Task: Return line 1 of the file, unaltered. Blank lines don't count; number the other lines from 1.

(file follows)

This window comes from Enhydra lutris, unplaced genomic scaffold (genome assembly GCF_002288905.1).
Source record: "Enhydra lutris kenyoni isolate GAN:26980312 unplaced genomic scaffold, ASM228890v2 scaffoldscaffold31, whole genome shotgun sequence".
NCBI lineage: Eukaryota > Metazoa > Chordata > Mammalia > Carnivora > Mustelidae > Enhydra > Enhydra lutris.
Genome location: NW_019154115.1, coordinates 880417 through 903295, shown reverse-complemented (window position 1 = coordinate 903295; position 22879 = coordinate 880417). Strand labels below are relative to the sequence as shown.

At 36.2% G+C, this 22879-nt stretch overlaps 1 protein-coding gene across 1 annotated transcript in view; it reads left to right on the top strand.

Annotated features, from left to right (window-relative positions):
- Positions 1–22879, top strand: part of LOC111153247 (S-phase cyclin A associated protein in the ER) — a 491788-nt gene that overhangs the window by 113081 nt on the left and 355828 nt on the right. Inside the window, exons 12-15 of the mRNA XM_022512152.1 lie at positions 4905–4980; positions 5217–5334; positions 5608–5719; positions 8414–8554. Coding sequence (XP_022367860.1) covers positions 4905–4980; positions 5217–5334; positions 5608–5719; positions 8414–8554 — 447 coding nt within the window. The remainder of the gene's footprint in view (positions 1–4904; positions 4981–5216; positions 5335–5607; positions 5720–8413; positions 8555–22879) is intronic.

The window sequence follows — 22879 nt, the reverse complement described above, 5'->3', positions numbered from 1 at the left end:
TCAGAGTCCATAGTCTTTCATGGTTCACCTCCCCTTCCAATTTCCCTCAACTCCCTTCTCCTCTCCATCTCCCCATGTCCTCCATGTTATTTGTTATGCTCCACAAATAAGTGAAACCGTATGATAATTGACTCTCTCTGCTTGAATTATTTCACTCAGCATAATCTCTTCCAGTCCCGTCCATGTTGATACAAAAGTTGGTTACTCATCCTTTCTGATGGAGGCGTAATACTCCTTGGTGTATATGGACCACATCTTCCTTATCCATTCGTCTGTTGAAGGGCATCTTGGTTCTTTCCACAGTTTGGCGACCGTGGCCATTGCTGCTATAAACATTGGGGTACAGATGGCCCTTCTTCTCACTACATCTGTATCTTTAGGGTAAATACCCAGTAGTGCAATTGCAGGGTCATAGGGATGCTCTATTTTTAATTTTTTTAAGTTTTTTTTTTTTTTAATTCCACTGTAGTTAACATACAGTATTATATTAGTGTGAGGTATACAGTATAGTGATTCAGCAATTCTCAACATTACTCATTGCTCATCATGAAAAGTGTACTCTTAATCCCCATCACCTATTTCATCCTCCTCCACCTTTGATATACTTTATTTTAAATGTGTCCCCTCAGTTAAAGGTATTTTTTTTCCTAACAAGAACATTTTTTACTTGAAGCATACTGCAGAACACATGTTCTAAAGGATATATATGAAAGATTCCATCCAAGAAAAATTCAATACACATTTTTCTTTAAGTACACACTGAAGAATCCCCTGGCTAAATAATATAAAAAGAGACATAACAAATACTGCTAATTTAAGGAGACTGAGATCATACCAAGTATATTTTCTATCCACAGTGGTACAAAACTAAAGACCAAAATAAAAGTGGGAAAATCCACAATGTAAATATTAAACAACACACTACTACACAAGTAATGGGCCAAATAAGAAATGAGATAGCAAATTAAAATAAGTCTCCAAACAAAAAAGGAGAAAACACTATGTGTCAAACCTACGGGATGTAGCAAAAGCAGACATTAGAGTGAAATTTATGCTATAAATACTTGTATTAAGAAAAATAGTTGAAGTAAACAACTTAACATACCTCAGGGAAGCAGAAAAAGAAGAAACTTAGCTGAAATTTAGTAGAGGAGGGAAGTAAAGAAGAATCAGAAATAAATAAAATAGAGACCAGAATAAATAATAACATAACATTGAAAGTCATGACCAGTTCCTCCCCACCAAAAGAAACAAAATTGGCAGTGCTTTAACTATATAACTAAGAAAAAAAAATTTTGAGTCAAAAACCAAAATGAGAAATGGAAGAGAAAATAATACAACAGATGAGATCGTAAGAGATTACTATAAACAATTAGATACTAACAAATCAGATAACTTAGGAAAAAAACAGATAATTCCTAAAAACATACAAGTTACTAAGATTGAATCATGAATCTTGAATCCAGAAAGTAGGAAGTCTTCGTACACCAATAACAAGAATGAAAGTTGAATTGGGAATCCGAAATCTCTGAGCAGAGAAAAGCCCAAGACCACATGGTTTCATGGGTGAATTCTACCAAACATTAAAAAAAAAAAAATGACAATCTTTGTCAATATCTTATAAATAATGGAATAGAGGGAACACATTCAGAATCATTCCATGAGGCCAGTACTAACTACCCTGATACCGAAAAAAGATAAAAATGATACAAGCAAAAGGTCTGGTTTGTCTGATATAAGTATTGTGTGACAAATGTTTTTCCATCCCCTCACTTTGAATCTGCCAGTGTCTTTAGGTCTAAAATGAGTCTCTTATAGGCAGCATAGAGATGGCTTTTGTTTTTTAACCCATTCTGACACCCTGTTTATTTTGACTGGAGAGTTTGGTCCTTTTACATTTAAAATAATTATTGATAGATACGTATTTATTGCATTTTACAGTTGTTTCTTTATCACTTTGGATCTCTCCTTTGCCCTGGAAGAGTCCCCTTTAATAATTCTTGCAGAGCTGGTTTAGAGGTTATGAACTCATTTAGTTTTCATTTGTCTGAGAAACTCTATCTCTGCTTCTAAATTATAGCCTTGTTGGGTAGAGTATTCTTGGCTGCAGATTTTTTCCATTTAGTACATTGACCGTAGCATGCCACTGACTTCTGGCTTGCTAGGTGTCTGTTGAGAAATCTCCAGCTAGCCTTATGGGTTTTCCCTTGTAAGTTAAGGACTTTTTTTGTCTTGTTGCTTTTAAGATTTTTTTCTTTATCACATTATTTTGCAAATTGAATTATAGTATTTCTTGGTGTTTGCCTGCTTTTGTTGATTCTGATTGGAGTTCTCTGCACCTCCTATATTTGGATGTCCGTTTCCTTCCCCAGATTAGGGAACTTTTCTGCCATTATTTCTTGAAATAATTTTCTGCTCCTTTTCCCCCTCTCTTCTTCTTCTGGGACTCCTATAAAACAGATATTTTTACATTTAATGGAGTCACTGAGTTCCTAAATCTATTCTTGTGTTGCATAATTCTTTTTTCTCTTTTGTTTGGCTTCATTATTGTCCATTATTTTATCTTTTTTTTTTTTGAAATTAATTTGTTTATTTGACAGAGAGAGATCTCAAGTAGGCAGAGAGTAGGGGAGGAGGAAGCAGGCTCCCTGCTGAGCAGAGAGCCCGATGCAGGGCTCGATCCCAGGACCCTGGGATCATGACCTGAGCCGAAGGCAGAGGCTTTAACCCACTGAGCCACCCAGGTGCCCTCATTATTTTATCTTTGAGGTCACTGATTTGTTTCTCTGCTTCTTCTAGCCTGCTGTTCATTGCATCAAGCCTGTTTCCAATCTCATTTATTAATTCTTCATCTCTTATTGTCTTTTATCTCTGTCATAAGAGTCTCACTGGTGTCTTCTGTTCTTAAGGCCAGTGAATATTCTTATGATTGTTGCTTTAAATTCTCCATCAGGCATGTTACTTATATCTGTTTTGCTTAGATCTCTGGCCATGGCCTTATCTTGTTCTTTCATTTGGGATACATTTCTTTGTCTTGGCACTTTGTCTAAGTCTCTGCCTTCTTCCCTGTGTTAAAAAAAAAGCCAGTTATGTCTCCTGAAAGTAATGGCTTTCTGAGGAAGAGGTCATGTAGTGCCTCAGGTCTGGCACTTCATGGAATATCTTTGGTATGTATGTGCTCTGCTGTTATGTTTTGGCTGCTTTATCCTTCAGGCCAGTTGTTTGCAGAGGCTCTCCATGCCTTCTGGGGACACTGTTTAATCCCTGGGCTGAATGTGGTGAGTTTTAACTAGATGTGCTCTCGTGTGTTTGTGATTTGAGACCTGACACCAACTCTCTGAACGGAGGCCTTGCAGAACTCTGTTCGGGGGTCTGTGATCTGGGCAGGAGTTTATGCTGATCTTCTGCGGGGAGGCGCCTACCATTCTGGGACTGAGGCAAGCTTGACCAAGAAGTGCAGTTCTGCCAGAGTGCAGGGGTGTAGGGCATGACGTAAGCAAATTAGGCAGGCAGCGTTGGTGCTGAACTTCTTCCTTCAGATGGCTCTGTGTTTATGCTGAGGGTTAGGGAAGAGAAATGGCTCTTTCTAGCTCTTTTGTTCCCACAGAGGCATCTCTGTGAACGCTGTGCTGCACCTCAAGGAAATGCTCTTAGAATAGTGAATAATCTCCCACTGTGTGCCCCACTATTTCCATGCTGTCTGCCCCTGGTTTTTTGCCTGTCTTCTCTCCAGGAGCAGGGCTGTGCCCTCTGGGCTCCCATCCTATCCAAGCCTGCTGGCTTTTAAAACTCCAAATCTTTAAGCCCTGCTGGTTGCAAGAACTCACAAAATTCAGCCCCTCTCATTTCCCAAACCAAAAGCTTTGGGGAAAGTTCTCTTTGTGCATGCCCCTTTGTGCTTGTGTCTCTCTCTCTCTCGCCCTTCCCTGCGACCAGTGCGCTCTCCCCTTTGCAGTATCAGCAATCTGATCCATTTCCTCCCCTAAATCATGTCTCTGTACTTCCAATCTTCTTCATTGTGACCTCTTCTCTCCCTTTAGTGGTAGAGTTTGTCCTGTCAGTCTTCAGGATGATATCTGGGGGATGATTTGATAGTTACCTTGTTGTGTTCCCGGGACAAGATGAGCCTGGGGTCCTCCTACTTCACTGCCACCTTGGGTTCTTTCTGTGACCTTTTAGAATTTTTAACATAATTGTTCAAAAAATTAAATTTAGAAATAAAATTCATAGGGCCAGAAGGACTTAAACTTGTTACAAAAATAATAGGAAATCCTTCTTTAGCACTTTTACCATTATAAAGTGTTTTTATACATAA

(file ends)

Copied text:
This window comes from Enhydra lutris, unplaced genomic scaffold (genome assembly GCF_002288905.1).